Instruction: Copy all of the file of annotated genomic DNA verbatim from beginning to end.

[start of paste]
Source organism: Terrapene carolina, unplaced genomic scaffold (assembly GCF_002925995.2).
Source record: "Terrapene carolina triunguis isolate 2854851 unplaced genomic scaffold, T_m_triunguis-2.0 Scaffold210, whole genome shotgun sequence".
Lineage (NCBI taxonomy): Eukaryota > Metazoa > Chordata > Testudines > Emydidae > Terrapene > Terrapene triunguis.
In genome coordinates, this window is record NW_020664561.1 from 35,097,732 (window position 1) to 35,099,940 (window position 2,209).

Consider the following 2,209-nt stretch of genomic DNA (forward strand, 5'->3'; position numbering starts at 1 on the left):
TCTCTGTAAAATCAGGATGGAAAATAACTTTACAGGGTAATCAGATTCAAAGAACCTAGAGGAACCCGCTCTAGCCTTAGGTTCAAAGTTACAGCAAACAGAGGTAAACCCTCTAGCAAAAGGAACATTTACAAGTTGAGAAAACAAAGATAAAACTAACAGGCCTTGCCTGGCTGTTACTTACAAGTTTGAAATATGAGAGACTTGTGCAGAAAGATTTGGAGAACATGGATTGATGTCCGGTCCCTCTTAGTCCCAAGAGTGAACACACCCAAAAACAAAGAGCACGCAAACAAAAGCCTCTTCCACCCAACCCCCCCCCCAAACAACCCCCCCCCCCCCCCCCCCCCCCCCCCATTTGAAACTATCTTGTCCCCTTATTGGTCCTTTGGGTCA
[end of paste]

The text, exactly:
Source organism: Terrapene carolina, unplaced genomic scaffold (assembly GCF_002925995.2).
Source record: "Terrapene carolina triunguis isolate 2854851 unplaced genomic scaffold, T_m_triunguis-2.0 Scaffold210, whole genome shotgun sequence".
Lineage (NCBI taxonomy): Eukaryota > Metazoa > Chordata > Testudines > Emydidae > Terrapene > Terrapene triunguis.
In genome coordinates, this window is record NW_020664561.1 from 35,097,732 (window position 1) to 35,099,940 (window position 2,209).

Consider the following 2,209-nt stretch of genomic DNA (forward strand, 5'->3'; position numbering starts at 1 on the left):
TCTCTGTAAAATCAGGATGGAAAATAACTTTACAGGGTAATCAGATTCAAAGAACCTAGAGGAACCCGCTCTAGCCTTAGGTTCAAAGTTACAGCAAACAGAGGTAAACCCTCTAGCAAAAGGAACATTTACAAGTTGAGAAAACAAAGATAAAACTAACAGGCCTTGCCTGGCTGTTACTTACAAGTTTGAAATATGAGAGACTTGTGCAGAAAGATTTGGAGAACATGGATTGATGTCCGGTCCCTCTTAGTCCCAAGAGTGAACACACCCAAAAACAAAGAGCACGCAAACAAAAGCCTCTTCCACCCAACCCCCCCCCCAAACAACCCCCCCCCCCCCCCCCCCCCCCCCCCATTTGAAACTATCTTGTCCCCTTATTGGTCCTTTGGGTCA